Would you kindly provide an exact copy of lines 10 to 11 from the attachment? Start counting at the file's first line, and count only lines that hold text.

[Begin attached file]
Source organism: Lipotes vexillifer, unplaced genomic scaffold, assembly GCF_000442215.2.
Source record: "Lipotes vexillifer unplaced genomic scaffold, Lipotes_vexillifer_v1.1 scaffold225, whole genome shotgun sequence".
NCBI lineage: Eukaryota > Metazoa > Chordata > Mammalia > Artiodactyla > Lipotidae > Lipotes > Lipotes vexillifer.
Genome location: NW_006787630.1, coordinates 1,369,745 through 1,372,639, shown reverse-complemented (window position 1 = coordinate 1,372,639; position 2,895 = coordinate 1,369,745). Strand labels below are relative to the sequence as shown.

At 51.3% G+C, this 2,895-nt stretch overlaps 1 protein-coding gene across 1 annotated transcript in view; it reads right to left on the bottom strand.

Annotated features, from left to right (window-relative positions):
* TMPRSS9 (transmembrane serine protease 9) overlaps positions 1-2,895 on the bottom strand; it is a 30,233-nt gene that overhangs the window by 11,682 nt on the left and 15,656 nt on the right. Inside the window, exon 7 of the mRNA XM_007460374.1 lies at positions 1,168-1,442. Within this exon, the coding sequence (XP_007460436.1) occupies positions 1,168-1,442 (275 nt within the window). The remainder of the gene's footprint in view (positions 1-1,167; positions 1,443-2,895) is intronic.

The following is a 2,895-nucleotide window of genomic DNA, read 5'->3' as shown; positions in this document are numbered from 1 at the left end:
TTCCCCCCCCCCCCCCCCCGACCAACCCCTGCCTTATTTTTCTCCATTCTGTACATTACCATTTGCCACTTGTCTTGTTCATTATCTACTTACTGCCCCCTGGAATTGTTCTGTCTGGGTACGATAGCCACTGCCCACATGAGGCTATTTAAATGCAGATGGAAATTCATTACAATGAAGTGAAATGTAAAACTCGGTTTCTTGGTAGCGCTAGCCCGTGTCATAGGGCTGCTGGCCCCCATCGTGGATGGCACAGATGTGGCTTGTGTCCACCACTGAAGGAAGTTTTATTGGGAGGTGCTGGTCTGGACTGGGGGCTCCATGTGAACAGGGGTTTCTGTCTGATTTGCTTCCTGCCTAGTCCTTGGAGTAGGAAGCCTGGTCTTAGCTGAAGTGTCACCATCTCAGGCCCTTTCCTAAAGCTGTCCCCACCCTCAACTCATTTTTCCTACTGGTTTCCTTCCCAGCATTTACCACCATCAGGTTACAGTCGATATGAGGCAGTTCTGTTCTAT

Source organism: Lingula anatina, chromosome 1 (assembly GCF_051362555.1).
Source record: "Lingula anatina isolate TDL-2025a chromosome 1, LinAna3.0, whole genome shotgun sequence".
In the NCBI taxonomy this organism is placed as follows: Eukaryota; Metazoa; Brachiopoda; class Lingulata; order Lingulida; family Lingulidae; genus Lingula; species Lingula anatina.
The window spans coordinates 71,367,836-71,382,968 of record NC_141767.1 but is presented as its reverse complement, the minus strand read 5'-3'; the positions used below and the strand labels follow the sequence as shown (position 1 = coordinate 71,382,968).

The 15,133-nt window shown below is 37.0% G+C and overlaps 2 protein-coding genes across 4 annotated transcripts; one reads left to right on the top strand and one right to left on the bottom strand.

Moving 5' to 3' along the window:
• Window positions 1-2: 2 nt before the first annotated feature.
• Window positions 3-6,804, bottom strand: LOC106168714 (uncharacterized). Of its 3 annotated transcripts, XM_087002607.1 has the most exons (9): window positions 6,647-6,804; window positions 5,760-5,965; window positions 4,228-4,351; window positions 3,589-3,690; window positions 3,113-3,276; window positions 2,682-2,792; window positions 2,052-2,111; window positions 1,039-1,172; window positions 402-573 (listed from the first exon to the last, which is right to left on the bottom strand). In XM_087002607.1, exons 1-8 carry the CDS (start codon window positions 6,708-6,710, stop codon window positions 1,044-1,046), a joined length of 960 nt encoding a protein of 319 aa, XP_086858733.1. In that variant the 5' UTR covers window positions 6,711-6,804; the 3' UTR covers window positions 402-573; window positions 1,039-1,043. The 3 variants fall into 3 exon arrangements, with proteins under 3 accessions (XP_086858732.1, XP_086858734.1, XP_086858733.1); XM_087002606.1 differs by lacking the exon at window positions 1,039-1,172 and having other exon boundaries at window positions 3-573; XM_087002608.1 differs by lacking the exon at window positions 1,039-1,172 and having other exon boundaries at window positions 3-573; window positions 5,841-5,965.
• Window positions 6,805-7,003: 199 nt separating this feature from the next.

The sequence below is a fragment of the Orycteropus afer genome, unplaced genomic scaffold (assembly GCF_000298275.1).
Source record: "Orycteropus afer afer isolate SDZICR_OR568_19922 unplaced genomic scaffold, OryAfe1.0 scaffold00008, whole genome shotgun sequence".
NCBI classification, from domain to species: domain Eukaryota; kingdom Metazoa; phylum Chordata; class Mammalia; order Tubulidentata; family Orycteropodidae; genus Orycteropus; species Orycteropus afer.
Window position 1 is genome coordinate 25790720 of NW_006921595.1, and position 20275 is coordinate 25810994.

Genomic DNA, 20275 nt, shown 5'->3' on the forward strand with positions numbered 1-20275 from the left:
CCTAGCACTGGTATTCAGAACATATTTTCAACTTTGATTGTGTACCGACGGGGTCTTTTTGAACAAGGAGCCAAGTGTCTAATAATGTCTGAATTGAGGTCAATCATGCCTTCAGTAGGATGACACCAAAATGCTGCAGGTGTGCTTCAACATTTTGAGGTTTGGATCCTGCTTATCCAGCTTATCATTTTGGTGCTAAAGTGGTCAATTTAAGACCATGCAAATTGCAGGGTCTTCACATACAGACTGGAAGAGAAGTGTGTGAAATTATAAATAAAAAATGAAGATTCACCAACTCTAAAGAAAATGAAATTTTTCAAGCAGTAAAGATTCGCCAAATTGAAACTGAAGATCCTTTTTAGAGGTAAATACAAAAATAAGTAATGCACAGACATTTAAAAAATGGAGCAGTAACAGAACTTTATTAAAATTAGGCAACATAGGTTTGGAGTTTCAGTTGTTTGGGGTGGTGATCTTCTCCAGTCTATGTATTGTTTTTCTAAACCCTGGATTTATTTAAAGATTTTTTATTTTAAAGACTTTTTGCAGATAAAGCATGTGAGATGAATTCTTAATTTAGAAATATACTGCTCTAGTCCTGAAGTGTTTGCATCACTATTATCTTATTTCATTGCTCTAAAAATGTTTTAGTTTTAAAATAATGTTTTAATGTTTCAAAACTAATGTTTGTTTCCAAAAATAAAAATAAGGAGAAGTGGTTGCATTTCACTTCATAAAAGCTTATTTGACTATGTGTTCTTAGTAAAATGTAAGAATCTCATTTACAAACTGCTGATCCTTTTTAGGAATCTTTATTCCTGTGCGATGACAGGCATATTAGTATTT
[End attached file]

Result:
Source organism: Lingula anatina, chromosome 1 (assembly GCF_051362555.1).
Source record: "Lingula anatina isolate TDL-2025a chromosome 1, LinAna3.0, whole genome shotgun sequence".